Feel like you've lost your mojo? You're by no means alone. A loss of sexual desire is the most common sexual problem experienced in women.Research shows that as many as 1 in 10 women suffer from loss of libido, but in reality the figure is probably much higher, as it is one of those conditions that tends to be under-reported. We spoke to Dr Helen Webberley MBChB MRCGP MFSRH, GP and expert in sexual health, to get her professional insight into why you just might not be feeling it in the bedroom. What are the most common reasons underlying a loss of sex drive in women? "Although we all would like to look for a physical cause for loss of libido in women, for many the causes tend to be psychological. Physical issues such as hormonal changes that occur during the monthly cycle, with contraceptive use, and at the menopause can impact on a woman's sex drive, as can an under-active thyroid and anaemia."However, often there are underlying psychological issues such as relationship or money problems, fatigue from work and children, bad experiences during childbirth, or previous psychological trauma".

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(Picture: Getty) Can hormonal changes that occur at the menopause cause a loss of libido? "Yes they can. The body feels that reproduction is no longer needed and thus it all kind of shuts down. But, we shouldn't just blame the menopause for everything without digging a bit deeper. The body changes during the menopause can also cause upset, making women feel less sexy." 

What would you say to women to reassure them about their loss of libido? "Loss of libido is a common issue. And we shouldn't feel pressured into having sex just because the other half is still keen. Having said that, sex is a very important part of relationships, and a lack of it often causes dissatisfaction and resentment, while a healthy sex life brings couples closer together. If your lack of sex life is causing you issues, you should seek professional help".

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What would your advice be for women who have lost their sex drive?

"My advice to women who have lost their sex drive is 'Don't just blame the hormones!'. Communication is the key - talk to your partner in an open and honest way and sometimes it can be surprising what emerges, that can actually be holding you back." Menopausal Fitness Coach Julia Willmott agrees, "The first thing I say to any woman experiencing a loss of libido is 'don't give up on passion'. Sex and reaching orgasm can be the bedrock of a long-term relationship, but they are also really important to our health and happiness, whether we are single or in a couple. I would reassure anyone going through this that there are many positive steps you can take to regain your sexual life.'(Picture: Getty)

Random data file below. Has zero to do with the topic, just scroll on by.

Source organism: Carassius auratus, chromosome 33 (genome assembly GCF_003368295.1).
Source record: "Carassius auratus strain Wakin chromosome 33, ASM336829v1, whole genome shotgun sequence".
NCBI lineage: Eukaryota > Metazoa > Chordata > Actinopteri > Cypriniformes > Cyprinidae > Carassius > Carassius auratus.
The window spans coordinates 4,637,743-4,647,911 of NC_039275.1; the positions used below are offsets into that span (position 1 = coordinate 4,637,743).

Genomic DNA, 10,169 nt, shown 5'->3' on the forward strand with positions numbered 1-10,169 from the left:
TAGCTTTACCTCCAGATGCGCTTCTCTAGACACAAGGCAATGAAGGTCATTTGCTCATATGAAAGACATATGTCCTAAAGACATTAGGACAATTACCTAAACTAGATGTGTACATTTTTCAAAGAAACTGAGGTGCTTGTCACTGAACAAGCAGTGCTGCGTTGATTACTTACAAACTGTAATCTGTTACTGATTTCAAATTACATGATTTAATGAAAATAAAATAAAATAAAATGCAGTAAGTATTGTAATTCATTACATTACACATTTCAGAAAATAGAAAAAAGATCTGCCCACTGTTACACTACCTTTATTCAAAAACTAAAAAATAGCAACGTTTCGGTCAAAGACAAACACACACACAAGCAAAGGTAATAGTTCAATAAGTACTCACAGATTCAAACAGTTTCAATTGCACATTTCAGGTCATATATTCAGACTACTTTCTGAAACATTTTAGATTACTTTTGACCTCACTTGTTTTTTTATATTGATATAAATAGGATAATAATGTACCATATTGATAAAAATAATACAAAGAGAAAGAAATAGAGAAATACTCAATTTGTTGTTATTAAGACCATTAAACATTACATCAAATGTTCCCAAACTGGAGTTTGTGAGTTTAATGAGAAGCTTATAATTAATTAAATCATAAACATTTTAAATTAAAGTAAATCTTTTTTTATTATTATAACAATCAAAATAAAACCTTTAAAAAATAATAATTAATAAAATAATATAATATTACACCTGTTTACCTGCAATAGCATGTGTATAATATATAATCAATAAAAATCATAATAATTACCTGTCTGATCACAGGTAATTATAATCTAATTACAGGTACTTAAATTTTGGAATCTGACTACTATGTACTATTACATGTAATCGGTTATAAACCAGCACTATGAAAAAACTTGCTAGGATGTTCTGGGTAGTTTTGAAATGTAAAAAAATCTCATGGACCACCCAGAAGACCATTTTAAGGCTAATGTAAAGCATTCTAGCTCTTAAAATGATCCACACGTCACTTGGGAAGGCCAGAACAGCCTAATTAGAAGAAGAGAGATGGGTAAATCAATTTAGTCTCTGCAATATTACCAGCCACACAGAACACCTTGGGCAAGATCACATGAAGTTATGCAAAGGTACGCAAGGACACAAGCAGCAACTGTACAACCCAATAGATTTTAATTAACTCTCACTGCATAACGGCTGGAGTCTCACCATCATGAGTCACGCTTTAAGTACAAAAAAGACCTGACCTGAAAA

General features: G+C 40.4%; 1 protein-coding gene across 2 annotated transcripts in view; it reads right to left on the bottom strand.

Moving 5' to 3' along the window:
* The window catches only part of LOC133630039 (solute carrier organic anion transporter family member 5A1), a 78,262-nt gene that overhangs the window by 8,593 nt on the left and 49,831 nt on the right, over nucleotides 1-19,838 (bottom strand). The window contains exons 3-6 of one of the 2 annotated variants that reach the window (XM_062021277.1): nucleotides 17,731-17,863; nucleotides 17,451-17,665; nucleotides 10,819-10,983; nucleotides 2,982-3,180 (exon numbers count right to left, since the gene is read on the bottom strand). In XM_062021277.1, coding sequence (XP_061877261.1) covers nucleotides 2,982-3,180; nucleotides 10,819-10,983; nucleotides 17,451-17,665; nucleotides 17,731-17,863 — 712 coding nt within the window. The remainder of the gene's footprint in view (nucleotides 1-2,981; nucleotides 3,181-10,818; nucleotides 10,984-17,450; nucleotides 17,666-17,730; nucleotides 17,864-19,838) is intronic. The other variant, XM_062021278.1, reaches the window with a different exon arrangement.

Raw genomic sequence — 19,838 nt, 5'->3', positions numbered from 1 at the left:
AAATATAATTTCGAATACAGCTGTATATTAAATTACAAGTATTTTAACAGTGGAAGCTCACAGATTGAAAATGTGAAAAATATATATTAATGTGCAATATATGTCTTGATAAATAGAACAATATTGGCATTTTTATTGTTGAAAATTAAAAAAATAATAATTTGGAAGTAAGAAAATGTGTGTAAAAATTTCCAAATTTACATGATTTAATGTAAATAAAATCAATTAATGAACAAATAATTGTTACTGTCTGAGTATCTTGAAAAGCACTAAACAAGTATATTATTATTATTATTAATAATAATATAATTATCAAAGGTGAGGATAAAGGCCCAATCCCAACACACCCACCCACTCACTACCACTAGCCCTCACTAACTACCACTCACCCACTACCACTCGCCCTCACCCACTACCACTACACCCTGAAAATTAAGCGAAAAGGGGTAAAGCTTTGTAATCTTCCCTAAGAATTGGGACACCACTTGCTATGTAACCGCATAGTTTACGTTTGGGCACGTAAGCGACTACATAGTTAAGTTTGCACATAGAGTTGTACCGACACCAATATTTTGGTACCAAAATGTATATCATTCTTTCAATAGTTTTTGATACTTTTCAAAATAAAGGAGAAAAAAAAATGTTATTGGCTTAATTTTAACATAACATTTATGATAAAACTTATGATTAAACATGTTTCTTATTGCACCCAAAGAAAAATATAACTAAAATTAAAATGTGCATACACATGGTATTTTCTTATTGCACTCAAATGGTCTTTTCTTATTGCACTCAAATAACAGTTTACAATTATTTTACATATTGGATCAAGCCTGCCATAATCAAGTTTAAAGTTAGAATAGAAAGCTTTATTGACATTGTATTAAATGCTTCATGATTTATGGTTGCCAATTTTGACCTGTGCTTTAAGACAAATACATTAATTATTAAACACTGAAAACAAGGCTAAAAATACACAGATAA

We asked Julia for her top tips for regaining your sexual self in the bedroom: Talk about sex - discussing the stumbling blocks and solutions to love making is crucial if you want to find your way back to a physical relationship. For many women the biggest sexual organ is our brain, so helping our partners plug into what turns us on can make all the difference. Exercise regularly -  for those with low libido, this can really help boost the 'sex' hormone testosterone, which will not only increase sex drive, but also improve body image, a major factor when it comes to feeling sexy. Exercise also helps to keep everything 'lubricated'! Practice radical self care - we need to learn to look after ourselves as we would a close friend. Outsource duties that drain you if you can, anything to free up some time for you to experience joy and fun. It follows that the more passion you cultivate in your every day life, the more passion you'll feel in the bedroom. Schedule "date nights" - this is so important but so often overlooked in long-term relationships. Book a weekly date together. Put it in the diary, book a baby sitter, and make it a priority. It could be a walk in the country, a meal together or a gig. Do the things you loved doing together when you first met, so you can see each other as you did then, and remember why you chose to be together. Try something new - again, this comes down to communication. This could be a great time to explore a fantasy you've always been too shy to mention. Developing your sexual life together will really help your relationship stand the test of time. If you're worried about your lack of sex-drive, especially if it distresses you or affects your relationship, make an appointment to see your GP to discuss any underlying causes. If problems such as low-libido and not being able to reach orgasm are not spoken about, they can become self-perpetuating. If psychological or relationship factors are predominant, it may well be worth speaking to Relate for advice.


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